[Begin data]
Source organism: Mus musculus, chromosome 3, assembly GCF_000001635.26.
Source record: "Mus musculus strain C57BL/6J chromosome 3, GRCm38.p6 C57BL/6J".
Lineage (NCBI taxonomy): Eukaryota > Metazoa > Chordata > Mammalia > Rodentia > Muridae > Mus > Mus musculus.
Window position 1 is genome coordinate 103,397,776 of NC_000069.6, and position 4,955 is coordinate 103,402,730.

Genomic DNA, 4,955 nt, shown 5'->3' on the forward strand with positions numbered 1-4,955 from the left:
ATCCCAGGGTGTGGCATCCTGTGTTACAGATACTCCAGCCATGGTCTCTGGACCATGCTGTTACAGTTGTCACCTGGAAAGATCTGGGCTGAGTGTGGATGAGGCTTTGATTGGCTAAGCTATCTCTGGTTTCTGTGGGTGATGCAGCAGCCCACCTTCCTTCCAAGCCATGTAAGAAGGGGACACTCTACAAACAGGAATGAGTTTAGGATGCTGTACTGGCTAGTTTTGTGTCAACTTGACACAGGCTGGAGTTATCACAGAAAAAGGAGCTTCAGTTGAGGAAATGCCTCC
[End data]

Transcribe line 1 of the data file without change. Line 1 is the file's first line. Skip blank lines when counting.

Source organism: Mus musculus, chromosome 3, assembly GCF_000001635.26.